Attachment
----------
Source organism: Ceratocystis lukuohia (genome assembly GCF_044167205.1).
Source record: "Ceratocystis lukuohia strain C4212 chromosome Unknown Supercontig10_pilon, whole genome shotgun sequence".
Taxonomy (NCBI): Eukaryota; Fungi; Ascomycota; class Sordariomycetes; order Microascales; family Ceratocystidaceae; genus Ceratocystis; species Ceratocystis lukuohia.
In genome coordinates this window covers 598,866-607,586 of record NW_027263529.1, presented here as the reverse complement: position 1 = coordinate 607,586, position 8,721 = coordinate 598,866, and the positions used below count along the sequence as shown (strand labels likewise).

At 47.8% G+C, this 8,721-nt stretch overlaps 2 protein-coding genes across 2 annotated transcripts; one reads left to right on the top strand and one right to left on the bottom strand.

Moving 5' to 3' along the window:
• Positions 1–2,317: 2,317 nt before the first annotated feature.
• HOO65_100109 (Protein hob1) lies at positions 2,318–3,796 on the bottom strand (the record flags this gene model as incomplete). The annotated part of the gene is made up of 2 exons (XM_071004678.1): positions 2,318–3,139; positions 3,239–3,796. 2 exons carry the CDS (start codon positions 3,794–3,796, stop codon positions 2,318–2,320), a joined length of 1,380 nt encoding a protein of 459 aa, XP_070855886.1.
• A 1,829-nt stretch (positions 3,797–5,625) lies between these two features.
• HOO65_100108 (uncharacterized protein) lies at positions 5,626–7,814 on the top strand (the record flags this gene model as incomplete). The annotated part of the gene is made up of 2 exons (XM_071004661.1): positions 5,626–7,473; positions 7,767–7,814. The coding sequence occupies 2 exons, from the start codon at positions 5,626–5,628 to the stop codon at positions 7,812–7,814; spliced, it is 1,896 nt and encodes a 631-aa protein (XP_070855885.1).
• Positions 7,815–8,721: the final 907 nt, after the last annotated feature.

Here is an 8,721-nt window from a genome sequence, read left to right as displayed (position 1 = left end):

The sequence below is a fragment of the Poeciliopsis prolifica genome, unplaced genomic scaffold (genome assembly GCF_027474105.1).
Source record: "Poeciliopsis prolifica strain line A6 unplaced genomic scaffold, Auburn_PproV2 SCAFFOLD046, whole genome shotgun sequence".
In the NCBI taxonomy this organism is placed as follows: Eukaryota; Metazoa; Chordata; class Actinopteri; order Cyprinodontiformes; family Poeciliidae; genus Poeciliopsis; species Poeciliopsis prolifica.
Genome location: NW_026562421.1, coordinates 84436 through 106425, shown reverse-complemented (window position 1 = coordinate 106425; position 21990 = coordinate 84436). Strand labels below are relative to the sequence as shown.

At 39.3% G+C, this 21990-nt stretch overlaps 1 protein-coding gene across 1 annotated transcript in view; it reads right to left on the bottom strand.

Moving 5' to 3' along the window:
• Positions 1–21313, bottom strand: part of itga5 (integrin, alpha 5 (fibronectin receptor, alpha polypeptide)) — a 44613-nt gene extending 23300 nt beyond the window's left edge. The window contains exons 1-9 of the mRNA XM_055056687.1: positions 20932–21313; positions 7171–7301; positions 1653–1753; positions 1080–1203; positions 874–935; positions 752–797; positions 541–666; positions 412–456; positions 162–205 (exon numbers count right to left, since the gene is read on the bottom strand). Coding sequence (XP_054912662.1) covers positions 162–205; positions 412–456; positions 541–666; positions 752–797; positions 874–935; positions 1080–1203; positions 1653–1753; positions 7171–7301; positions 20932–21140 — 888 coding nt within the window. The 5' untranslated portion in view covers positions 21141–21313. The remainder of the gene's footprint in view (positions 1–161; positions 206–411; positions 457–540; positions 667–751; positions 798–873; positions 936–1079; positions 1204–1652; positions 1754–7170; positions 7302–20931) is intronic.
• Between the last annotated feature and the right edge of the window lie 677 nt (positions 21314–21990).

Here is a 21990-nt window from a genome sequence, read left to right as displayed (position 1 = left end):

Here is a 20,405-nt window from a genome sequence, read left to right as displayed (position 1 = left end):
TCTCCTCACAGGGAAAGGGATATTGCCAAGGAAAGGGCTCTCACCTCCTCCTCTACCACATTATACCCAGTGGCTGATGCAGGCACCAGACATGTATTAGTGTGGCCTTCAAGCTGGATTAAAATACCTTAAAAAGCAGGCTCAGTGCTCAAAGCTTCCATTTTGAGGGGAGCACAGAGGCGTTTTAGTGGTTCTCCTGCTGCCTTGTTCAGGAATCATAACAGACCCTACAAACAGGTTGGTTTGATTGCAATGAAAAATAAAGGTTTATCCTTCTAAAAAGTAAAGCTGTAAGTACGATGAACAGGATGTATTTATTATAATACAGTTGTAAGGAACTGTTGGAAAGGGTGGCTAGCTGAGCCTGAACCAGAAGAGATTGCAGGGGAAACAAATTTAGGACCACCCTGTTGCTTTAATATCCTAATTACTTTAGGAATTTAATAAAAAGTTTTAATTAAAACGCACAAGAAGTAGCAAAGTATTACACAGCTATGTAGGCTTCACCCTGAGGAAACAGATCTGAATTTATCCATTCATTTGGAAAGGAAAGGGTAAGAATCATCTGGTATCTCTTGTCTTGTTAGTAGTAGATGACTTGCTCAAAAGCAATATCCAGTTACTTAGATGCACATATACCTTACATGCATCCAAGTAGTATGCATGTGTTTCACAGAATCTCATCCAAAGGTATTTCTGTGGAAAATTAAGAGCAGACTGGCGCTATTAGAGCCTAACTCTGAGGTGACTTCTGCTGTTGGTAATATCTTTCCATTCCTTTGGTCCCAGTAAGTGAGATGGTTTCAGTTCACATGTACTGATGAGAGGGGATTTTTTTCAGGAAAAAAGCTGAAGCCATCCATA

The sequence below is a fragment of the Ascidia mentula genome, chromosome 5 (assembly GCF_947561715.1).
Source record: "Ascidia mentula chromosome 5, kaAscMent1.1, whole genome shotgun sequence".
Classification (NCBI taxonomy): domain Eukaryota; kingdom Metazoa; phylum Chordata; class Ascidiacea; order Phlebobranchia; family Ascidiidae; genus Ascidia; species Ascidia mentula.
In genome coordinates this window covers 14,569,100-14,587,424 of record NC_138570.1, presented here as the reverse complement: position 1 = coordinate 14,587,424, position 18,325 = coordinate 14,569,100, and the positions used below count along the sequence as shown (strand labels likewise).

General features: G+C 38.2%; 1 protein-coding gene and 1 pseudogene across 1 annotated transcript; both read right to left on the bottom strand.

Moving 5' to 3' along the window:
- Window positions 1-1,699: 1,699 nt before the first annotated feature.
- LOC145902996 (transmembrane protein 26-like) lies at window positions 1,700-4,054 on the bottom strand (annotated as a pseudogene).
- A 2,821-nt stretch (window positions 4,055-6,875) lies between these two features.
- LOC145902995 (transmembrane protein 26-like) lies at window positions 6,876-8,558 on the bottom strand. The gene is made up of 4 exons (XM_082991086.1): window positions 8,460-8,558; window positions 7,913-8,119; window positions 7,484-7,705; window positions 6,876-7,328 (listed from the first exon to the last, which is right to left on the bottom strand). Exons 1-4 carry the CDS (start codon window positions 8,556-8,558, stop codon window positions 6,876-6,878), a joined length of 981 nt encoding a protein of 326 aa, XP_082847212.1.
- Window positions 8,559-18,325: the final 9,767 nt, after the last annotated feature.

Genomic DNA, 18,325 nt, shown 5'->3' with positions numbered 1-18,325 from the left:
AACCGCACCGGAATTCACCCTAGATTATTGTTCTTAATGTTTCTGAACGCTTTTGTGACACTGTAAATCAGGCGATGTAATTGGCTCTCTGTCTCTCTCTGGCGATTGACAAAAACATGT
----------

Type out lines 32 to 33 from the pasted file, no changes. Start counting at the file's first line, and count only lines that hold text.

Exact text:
- A 2,821-nt stretch (window positions 4,055-6,875) lies between these two features.
- LOC145902995 (transmembrane protein 26-like) lies at window positions 6,876-8,558 on the bottom strand. The gene is made up of 4 exons (XM_082991086.1): window positions 8,460-8,558; window positions 7,913-8,119; window positions 7,484-7,705; window positions 6,876-7,328 (listed from the first exon to the last, which is right to left on the bottom strand). Exons 1-4 carry the CDS (start codon window positions 8,556-8,558, stop codon window positions 6,876-6,878), a joined length of 981 nt encoding a protein of 326 aa, XP_082847212.1.